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1. I am trying to setup a footer that will be identical on all pages of a 50+ page site. The footer will occasionally change. When I change something, I want to be able to do it once and have it affect all the pages identically. Does anyone know of a good tutorial which would show how to do this? If not, what term(s) would I use to google for information?
2. I am using FrontPage 2002 SP3. Are there noticeable differences in upgrading to FrontPage 2003 that make 2003 worth it?
(1) For anticipated global changes, FP2003 uses the model of "including one page in another", which actually includes parts of pages from independent files.
So, for example, you can make a footer file which is maintained in one place and inserted in all the pages of a site, with relative references automatically fixed up at insertion. You write it as a webpage in html and give the page fragment a filename (such as "footer.htm"), even if you never use the page independently and only use it as a fragment to be included.
Then in each page where you want that code included you just write its name in a special comment, like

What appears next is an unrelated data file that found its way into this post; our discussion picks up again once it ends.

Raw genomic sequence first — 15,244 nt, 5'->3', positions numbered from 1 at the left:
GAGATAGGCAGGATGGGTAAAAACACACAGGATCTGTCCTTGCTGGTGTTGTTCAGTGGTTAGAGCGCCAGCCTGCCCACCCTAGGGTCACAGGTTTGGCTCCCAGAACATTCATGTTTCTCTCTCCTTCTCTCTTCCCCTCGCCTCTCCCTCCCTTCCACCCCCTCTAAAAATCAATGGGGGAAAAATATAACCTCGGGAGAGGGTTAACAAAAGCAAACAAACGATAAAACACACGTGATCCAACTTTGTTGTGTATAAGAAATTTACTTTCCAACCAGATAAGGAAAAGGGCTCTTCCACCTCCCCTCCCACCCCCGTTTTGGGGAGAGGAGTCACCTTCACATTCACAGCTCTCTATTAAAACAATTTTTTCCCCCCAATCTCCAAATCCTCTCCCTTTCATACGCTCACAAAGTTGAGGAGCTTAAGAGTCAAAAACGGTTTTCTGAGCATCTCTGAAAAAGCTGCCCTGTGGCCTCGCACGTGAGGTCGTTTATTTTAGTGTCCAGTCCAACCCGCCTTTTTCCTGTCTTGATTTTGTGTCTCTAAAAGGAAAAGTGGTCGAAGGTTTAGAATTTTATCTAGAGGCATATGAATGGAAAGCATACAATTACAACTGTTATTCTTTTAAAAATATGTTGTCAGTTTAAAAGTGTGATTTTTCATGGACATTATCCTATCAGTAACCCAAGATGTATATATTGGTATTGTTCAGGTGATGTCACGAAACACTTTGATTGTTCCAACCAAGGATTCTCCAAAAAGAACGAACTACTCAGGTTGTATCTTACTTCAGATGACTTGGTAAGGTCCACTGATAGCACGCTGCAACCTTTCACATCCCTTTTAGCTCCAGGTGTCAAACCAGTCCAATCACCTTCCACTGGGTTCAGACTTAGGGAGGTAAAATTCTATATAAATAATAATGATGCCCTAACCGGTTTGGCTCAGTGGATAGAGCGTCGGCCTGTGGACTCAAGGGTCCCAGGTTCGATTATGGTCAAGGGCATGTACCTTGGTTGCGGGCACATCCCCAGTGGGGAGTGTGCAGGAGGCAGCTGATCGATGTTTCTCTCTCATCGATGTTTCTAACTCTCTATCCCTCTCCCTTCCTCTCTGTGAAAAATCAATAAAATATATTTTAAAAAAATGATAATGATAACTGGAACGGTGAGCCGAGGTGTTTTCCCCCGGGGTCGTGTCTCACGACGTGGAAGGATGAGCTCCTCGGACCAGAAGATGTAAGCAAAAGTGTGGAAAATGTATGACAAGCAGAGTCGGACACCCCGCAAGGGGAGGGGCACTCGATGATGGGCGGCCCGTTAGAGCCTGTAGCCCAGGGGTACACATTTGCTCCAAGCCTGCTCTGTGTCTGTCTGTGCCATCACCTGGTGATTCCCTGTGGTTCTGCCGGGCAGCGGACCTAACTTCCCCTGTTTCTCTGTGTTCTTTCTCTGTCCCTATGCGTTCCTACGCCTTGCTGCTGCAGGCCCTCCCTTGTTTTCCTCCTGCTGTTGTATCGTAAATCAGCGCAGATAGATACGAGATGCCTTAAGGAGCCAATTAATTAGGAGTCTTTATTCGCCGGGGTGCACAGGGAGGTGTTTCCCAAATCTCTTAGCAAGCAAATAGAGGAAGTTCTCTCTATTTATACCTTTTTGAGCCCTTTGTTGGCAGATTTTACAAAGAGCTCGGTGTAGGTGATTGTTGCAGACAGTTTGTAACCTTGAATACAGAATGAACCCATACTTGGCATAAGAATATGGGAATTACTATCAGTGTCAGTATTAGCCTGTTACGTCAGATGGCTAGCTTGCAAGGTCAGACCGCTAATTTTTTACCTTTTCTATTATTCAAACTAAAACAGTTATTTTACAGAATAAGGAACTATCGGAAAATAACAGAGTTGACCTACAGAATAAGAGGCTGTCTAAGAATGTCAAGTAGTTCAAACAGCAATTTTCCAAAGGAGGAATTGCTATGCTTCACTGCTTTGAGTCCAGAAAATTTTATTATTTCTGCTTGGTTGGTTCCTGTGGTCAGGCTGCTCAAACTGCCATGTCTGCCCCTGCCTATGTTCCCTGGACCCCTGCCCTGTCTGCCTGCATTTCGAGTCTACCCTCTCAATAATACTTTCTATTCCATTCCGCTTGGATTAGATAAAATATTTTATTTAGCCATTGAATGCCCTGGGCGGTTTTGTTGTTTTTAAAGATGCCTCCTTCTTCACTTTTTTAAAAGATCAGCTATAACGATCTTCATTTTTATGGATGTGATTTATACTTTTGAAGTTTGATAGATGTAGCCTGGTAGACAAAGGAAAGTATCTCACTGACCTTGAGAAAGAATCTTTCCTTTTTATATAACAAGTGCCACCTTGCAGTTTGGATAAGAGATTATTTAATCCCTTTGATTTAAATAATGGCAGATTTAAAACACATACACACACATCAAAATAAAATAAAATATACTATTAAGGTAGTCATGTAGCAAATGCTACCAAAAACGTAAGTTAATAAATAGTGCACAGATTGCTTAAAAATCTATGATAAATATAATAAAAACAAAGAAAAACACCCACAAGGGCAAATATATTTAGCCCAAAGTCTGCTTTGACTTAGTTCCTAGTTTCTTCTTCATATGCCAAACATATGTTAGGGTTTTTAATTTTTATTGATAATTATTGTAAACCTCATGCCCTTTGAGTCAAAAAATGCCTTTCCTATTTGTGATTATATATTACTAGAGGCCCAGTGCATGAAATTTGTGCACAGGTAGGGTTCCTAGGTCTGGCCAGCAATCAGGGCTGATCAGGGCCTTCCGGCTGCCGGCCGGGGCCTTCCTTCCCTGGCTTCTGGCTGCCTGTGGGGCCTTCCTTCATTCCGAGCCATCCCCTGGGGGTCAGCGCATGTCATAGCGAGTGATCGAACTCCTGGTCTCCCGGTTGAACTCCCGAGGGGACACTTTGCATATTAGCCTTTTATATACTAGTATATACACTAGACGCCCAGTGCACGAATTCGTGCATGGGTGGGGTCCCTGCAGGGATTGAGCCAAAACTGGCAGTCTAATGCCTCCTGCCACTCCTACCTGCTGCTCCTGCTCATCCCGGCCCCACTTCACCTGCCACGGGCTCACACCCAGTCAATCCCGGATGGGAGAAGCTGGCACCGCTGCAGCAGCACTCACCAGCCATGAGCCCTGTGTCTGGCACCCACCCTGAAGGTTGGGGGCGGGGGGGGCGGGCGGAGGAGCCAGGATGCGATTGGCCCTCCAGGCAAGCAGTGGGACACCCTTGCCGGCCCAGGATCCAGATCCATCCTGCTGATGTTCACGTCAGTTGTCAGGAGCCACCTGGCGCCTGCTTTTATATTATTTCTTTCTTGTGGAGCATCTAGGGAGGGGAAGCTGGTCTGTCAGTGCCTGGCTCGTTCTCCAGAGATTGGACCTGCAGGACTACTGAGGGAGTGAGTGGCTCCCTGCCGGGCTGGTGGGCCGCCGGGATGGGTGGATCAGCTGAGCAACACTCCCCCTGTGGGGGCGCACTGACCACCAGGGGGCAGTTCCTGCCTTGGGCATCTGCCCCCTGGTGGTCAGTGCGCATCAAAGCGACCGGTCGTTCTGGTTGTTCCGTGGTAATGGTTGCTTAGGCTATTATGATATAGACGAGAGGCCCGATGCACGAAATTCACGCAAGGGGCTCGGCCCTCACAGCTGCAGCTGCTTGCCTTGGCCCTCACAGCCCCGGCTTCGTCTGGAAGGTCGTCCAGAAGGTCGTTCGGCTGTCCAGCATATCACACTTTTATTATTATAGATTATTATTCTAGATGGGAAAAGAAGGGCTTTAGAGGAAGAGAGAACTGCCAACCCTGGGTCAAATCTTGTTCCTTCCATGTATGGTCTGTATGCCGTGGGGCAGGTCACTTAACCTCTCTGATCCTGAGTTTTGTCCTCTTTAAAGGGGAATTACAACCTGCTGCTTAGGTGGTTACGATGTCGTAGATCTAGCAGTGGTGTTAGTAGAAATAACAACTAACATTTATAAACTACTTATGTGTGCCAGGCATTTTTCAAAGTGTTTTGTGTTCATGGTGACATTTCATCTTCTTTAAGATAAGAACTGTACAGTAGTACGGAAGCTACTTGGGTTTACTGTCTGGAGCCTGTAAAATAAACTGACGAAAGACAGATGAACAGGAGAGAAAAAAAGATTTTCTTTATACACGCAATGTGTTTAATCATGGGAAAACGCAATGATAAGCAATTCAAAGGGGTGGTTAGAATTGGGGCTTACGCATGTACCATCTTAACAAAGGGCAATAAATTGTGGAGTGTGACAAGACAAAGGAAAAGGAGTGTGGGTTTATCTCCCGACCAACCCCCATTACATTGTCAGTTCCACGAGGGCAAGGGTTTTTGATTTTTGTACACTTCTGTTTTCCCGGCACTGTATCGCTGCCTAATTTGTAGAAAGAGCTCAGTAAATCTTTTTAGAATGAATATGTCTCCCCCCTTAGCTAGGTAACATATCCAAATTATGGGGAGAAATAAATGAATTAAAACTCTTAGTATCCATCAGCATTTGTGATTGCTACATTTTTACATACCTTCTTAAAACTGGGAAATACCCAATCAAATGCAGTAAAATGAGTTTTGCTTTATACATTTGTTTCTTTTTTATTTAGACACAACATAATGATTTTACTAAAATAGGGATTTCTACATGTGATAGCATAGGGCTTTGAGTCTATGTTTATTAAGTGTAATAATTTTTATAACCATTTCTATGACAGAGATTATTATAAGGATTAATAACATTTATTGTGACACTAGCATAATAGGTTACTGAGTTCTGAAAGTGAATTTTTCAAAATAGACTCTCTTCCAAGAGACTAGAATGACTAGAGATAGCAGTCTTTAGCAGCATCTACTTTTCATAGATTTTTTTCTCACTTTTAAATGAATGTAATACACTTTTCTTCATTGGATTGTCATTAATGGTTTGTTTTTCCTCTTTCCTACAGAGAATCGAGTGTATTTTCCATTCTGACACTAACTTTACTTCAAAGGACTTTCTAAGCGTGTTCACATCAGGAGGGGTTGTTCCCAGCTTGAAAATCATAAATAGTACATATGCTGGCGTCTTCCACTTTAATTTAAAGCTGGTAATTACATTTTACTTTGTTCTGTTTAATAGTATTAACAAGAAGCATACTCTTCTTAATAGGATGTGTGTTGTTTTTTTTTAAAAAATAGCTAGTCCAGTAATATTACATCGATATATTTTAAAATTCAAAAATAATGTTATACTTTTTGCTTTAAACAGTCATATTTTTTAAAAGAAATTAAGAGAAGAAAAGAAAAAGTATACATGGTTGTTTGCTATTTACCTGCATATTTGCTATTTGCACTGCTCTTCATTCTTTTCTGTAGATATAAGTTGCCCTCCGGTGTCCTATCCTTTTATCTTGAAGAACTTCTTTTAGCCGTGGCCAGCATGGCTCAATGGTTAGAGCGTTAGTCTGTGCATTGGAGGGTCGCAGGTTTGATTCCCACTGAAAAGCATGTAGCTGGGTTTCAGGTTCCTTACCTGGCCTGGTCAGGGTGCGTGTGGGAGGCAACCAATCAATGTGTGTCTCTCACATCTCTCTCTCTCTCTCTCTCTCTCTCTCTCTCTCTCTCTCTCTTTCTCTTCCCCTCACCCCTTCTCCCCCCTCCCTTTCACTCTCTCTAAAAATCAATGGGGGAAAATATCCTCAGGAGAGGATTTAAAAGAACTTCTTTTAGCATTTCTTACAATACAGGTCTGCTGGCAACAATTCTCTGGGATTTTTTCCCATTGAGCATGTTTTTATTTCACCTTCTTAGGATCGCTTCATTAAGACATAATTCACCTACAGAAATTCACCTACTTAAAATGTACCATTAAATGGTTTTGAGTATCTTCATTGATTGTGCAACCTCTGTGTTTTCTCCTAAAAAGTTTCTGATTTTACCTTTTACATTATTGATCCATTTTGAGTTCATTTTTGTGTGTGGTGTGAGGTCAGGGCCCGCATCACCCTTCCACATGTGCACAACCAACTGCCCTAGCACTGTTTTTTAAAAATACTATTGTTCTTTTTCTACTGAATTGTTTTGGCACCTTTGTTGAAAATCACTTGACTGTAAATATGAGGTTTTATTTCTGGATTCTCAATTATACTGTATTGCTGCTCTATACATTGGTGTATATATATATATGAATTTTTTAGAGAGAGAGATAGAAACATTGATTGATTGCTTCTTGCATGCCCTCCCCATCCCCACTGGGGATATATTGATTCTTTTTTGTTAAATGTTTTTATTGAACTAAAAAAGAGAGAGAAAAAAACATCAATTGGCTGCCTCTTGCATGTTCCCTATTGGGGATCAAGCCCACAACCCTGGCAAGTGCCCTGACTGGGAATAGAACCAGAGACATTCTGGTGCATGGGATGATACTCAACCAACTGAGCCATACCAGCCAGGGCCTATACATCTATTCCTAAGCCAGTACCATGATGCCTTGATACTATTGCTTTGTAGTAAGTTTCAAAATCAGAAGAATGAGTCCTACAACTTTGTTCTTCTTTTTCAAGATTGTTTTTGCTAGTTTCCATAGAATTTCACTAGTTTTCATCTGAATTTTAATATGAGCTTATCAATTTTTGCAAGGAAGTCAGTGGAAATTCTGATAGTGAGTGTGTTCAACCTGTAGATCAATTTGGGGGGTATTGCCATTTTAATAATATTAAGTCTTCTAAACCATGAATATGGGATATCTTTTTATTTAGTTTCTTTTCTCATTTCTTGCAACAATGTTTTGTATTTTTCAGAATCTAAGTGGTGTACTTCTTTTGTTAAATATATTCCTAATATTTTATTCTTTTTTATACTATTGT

<!--webbot bot="Include" U-Include="includes/footer.htm"
which means to copy and "relocate" all the code within the <BODY> tag of the page "footer.htm" in directory "includes".
A single page can be assembled from over a hundred fragments in separate files, and a fragment can be used in hundreds of pages (in my personal experience) with very good performance. All of the includes are checked after insertion, so errors such as broken links are detected and reported (in the FP2003 site reports) before the site is uploaded to the server.
Unlike "server-side includes" which are done when a page is requested, "FrontPage2003 includes" assemble the parts of pages into the files once, before FTP'ing to the server. The server can be a Unix/Linux server or a Windows server, and does NOT need to have any FrontPage Extensions installed; the server doesn't even know that its static pages were assembled by FrontPage2003.
Microsoft has free online training which includes both of the above techniques:
How do search engine spiders handle the information in the include?
Do they read the included text as if it is part of each page or can they not 'see' it?
To a search engine or a user, the page is like any other page. The SE or user has no way of knowing how the page was put together behind the scenes.
I asked rfrontaine (both at the board and in a PM): kindly explain the rationale behind making such a bold statement about FrontPage.
Why in the world would someone write a statement like that without an explanation or response when asked? My question is a natural one since I use FrontPage. Is there something wrong with the program or is it just a matter that some consider it too lowly?